How to: Manipulate Projects by Using the Visual C++ Project Model

The following procedure shows how to find information about Visual C++ projects from some of the project model objects available through Microsoft.VisualStudio.ProjectEngine.dll. This assembly exposes the functionality of the compiler, linker, and other build tools, as well as to the functionality of the Property Pages dialog box for a Visual C++ project.

You can integrate the code in the following procedures into a VSPackage named TestVCProjectPackage that has a menu command named My Command name. For information about how to do this, see Walkthrough: Creating a Menu Command By Using the Visual Studio Package Template.

To use VCProjectEngine to manipulate Visual C++ projects

  1. Add a reference to Microsoft.VisualStudio.VCCodeModel (on the Extensions tab) and System.Windows.Forms (on the Framework tab.

  2. Add the following using statements to the TestVCProjectPackagePackage.cs file:

    using EnvDTE;
    using EnvDTE80;
    using EnvDTE90;
    using EnvDTE100;
    using Microsoft.VisualStudio.VCCodeModel;
    using System.Windows.Forms;
    
  3. Remove the existing code from the MenuItemCallback method. Add code to this method that gets the application object (in this case DTE2:

    private void MenuItemCallback(object sender, EventArgs e)
    {
        DTE2 dte2 = (DTE2)GetService(typeof(DTE));
    }
    
  4. In the same method, get the open projects. Make sure that a project is actually open.

    private void MenuItemCallback(object sender, EventArgs e) 
    {
        DTE2 dte2 = (DTE2)GetService(typeof(DTE));
    
        VCProject prj; 
        Projects projColl = dte2.Solution.Projects; 
    
        if (projColl.Count == 0) 
        {
            MessageBox.Show("You must have a project open in the experimental instance."); 
            return; 
        }
        if (projColl.Count > 0) 
        {
            // to be filled in later
        }
    }
    
  5. Get the open project and inspect the project configurations.

    private void MenuItemCallback(object sender, EventArgs e)
    {
        DTE2 dte2 = (DTE2)GetService(typeof(DTE));
    
        VCProject prj;
        VCAssemblyReference vcar;
        int idx;
        IVCCollection mycollection, mycollection2;
        VCConfiguration cfg;
        String sTest = "Configuration Information:" + "\n";
        VCFile file;
        try
        {   
            Projects projColl = dte2.Solution.Projects;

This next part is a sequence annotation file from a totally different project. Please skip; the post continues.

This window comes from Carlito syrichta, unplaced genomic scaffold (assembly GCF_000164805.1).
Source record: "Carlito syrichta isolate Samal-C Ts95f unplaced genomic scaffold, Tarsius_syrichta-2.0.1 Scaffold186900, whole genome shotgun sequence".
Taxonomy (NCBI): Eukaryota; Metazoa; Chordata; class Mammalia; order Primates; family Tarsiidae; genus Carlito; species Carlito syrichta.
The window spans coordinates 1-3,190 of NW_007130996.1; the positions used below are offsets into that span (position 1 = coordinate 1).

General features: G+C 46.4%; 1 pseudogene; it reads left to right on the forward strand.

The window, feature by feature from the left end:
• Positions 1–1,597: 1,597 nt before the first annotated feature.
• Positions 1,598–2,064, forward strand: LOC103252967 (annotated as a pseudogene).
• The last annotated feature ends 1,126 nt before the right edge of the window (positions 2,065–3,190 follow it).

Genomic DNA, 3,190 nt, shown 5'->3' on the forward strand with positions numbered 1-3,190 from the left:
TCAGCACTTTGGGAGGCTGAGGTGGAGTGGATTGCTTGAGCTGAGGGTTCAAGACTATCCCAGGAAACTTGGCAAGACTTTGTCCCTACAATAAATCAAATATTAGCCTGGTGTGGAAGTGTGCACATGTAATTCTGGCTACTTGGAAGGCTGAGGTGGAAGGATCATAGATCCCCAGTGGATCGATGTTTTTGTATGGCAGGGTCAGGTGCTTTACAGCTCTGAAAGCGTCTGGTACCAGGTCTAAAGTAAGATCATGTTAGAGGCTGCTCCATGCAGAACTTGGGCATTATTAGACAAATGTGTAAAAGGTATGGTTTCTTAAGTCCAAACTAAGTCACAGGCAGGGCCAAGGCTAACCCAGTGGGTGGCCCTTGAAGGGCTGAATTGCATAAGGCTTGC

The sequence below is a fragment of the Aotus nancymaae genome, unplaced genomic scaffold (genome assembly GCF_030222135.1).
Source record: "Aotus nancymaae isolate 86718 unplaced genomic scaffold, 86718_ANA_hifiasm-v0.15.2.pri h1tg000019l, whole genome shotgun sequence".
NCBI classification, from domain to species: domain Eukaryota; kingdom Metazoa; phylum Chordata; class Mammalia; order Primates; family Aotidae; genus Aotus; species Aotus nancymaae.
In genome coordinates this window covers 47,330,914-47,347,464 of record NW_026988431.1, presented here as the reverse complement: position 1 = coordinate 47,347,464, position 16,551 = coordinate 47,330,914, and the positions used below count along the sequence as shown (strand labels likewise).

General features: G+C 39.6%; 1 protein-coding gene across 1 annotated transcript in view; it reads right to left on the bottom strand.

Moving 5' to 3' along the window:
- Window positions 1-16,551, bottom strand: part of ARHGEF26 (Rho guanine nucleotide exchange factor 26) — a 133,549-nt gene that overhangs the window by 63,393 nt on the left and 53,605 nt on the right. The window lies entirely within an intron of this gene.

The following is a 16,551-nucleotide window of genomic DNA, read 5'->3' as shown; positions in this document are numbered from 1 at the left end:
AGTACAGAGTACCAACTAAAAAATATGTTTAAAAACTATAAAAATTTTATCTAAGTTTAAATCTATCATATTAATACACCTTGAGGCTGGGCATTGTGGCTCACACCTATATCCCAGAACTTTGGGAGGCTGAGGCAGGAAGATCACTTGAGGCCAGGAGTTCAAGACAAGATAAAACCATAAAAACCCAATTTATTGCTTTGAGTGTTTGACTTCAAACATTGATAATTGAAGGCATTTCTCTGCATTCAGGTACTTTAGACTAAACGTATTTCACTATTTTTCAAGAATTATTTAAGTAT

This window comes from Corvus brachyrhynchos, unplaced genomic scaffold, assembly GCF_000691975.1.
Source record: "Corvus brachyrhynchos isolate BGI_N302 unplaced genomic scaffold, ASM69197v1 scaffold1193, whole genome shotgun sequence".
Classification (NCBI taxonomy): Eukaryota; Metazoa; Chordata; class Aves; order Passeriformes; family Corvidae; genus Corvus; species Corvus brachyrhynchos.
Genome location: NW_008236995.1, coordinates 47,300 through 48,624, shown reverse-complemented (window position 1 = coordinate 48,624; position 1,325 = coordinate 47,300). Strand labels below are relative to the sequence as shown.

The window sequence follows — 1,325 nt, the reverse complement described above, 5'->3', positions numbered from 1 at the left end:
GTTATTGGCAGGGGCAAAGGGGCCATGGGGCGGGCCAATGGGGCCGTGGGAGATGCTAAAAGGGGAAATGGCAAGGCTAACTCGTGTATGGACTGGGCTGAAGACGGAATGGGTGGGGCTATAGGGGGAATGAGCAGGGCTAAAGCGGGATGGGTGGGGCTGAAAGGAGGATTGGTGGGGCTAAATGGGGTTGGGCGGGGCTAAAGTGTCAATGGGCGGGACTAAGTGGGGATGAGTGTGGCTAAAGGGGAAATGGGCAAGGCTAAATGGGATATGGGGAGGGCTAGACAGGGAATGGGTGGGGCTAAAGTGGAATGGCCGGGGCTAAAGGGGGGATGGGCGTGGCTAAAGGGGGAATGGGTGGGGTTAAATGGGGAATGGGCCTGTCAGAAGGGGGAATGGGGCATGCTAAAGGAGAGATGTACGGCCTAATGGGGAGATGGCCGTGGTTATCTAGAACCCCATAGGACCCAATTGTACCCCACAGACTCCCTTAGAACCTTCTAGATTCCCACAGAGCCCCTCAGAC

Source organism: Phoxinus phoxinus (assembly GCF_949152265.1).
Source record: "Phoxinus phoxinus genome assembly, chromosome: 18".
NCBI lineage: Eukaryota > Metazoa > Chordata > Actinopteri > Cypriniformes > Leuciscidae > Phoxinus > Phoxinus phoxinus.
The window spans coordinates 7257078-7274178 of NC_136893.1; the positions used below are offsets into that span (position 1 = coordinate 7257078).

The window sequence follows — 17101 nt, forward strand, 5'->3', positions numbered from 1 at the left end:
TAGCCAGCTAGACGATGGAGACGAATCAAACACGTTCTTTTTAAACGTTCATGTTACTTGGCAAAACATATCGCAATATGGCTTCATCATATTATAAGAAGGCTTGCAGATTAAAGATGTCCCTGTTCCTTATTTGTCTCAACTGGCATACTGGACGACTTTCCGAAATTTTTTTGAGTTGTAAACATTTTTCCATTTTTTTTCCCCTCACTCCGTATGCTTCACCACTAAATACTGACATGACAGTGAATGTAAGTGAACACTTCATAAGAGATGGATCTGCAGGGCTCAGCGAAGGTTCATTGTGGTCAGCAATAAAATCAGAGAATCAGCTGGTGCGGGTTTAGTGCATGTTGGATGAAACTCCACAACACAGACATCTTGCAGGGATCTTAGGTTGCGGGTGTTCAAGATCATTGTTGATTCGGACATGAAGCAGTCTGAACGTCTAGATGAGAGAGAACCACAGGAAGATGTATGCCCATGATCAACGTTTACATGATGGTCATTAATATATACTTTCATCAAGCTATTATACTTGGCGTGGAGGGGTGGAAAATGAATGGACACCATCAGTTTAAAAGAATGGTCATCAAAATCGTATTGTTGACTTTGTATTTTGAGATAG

if (projColl.Count == 0)
            {
                MessageBox.Show("You must have a project open in the experimental instance.");
                return;
            }
            if (projColl.Count > 0)
            {
                prj = (VCProject)dte2.Solution.Projects.Item(1).Object;
                if (prj.CanAddAssemblyReference(@"%VSINSTALLDIR%\Common7\IDE\PublicAssemblies\VSLangProj.dll"))
                    {  
                        vcar = (VCAssemblyReference)prj.AddAssemblyReference(@"%VSINSTALLDIR%\Common7\IDE\PublicAssemblies\VSLangProj.dll");
                        MessageBox.Show("The assembly named" + vcar.AssemblyName + " was added.");
                    }
                mycollection = (IVCCollection)prj.Configurations;
                MessageBox.Show("Number of configurations in the project : " + mycollection.Count);
                for (idx = 1; idx <= mycollection.Count; idx++)
                {
                    cfg = (VCConfiguration)mycollection.Item(idx);
                    sTest = sTest + "Configuration name: " + cfg.Name + "\n" 
                     + "Platform: " + "\n" + cfg.Platform.ToString() + "\n" 
                     + "Program database: \n" + cfg.ProgramDatabase + "\n";
                }
                MessageBox.Show(sTest);
                mycollection2 = (IVCCollection)prj.Files;
                MessageBox.Show("Number of files in the project: " + mycollection2.Count);
            }
        }
        catch (SystemException ex)
        {
            MessageBox.Show("ERROR: " + ex.ToString());
        }
    }
    
  6. Build the solution and start debugging. A second instance of Visual Studio appears. This instance is called the experimental instance.

  7. Open a Visual C++ project in the experimental instance.

  8. On the Tools menu, click My Command name.

    The command code adds a reference to VSLangProj.dll and displays information about it by using the VCAssemblyReference object. It also enumerates and displays all the configuration names by using the VCConfiguration object. VCFile is used to display the file extensions that are present in the Visual C++ project. The VCProject and IVCCollection objects are used to declare the project as a Visual C++ project and to enumerate the configuration and file collections.

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